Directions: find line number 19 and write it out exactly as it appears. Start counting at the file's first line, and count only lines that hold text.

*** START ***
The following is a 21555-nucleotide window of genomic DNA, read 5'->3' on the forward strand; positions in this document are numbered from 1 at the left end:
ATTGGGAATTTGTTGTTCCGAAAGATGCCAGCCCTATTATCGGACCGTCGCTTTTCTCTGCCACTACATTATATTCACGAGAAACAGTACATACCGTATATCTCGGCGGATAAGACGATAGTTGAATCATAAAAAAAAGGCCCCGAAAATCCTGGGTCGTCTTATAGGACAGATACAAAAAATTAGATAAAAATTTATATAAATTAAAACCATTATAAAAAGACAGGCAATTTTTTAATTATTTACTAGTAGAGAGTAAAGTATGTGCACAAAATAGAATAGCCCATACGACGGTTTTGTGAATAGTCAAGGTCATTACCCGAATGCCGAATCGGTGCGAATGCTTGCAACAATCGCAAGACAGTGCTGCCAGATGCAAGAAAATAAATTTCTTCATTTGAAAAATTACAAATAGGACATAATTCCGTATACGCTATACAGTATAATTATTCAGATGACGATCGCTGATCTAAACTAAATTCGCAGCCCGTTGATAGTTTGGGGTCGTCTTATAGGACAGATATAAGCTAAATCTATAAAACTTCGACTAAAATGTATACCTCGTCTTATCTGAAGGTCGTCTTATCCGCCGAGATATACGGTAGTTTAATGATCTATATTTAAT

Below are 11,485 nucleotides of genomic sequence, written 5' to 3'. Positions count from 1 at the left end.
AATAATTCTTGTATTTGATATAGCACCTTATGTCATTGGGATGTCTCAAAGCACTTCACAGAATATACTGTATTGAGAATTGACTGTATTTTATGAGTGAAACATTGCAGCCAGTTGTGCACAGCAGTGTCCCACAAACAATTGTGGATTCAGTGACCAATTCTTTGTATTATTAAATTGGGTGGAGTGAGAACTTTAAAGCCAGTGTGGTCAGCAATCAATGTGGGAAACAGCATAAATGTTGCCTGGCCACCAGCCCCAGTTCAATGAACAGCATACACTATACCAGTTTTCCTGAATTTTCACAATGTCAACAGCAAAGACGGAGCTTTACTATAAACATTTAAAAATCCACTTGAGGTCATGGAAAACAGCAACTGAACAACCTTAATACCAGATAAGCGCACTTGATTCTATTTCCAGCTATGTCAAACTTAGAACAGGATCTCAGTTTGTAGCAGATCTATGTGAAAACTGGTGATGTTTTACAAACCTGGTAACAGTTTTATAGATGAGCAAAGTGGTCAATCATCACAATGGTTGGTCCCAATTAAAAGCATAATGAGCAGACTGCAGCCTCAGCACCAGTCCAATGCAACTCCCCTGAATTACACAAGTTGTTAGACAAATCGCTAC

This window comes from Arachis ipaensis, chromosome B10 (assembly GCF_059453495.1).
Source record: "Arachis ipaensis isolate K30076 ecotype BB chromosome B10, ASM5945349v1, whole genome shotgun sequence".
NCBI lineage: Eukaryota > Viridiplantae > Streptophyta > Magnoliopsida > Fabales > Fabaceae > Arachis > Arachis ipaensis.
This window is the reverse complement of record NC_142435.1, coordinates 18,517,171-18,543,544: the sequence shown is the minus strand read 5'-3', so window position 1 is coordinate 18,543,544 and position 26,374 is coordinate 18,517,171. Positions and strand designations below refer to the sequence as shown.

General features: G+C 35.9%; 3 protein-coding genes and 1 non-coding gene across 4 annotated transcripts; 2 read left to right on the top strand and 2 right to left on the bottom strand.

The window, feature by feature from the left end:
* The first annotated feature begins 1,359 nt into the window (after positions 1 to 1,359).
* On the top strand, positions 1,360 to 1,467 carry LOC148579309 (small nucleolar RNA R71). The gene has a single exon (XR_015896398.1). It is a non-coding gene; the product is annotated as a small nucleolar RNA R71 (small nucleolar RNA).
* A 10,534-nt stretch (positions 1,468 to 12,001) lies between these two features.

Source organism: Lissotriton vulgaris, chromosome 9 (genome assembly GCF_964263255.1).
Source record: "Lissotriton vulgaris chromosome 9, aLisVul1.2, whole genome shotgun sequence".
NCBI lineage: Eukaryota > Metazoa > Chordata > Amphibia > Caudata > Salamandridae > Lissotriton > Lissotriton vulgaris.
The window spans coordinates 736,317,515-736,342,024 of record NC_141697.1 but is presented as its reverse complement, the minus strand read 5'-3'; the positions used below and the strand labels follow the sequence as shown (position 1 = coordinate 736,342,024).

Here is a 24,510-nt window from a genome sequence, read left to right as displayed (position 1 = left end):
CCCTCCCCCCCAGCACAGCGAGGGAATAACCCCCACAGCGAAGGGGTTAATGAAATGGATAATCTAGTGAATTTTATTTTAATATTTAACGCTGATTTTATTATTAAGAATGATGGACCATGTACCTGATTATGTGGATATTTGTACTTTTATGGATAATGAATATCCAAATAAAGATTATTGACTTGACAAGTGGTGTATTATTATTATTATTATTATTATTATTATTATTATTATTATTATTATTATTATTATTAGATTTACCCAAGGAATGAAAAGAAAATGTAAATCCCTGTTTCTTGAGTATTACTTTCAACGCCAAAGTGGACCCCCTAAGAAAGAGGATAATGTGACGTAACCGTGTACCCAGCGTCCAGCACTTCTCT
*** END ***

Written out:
CCCTCCCCCCCAGCACAGCGAGGGAATAACCCCCACAGCGAAGGGGTTAATGAAATGGATAATCTAGTGAATTTTATTTTAATATTTAACGCTGATTTTATTATTAAGAATGATGGACCATGTACCTGATTATGTGGATATTTGTACTTTTATGGATAATGAATATCCAAATAAAGATTATTGACTTGACAAGTGGTGTATTATTATTATTATTATTATTATTATTATTATTATTATTATTATTATTATTATTATTAGATTTACCCAAGGAATGAAAAGAAAATGTAAATCCCTGTTTCTTGAGTATTACTTTCAACGCCAAAGTGGACCCCCTAAGAAAGAGGATAATGTGACGTAACCGTGTACCCAGCGTCCAGCACTTCTCT